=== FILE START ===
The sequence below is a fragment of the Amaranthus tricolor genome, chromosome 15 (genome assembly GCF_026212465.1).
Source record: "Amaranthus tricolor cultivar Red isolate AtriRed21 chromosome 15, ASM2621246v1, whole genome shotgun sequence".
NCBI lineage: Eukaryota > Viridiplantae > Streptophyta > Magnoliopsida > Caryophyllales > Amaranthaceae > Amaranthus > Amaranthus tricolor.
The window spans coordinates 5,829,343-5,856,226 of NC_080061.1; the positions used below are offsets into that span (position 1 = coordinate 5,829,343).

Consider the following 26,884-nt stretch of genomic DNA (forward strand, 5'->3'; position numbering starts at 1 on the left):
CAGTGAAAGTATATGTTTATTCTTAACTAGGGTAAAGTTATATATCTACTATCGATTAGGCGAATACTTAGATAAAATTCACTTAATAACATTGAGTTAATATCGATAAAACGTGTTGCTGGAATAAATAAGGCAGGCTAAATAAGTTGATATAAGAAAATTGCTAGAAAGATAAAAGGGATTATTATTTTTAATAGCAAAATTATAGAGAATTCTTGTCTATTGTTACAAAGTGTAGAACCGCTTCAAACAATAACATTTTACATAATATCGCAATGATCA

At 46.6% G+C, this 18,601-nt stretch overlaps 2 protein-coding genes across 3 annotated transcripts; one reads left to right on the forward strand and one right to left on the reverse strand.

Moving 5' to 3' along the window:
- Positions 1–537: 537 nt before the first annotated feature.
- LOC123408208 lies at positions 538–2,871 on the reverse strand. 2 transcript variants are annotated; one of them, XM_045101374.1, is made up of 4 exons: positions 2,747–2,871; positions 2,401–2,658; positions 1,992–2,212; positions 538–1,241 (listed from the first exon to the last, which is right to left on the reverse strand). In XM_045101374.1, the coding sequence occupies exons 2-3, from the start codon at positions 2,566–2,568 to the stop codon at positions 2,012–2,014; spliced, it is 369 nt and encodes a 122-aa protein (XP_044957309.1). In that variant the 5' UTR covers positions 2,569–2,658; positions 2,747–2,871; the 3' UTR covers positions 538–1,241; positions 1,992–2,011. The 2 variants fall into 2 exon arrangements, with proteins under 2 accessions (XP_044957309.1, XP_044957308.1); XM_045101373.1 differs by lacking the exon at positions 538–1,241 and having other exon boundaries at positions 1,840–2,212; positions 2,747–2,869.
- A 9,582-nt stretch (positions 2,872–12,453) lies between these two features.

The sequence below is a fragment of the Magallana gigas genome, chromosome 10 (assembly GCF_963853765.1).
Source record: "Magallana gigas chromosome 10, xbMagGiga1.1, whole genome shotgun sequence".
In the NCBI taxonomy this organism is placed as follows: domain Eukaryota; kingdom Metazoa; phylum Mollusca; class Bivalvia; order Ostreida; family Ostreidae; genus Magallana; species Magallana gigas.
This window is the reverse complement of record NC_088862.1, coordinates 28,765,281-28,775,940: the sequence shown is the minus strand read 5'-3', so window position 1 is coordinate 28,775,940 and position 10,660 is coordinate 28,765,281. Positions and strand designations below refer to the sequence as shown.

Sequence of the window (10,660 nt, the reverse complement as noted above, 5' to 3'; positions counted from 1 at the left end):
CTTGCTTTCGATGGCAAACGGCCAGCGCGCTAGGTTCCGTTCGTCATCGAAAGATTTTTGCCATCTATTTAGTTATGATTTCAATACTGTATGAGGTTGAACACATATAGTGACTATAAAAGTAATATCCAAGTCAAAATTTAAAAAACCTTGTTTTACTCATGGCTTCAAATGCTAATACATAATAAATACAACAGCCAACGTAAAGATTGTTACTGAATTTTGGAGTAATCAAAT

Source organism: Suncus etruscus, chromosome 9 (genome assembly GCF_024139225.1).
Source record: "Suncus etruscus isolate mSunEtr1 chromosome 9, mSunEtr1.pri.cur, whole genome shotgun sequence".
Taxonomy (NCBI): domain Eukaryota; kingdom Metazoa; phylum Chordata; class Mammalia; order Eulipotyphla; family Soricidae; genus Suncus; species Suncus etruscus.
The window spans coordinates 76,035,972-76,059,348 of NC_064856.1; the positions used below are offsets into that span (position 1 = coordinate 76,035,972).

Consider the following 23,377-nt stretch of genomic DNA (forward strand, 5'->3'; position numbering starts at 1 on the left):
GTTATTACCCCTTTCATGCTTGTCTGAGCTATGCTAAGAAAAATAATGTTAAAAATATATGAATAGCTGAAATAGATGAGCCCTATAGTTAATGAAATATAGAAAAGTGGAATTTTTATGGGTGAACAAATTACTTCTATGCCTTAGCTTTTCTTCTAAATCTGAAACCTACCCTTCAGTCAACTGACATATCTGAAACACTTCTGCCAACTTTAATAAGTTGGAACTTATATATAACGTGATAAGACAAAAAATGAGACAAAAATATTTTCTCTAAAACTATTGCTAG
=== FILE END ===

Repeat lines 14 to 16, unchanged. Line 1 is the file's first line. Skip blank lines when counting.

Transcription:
In the NCBI taxonomy this organism is placed as follows: domain Eukaryota; kingdom Metazoa; phylum Mollusca; class Bivalvia; order Ostreida; family Ostreidae; genus Magallana; species Magallana gigas.
This window is the reverse complement of record NC_088862.1, coordinates 28,765,281-28,775,940: the sequence shown is the minus strand read 5'-3', so window position 1 is coordinate 28,775,940 and position 10,660 is coordinate 28,765,281. Positions and strand designations below refer to the sequence as shown.

Sequence of the window (10,660 nt, the reverse complement as noted above, 5' to 3'; positions counted from 1 at the left end):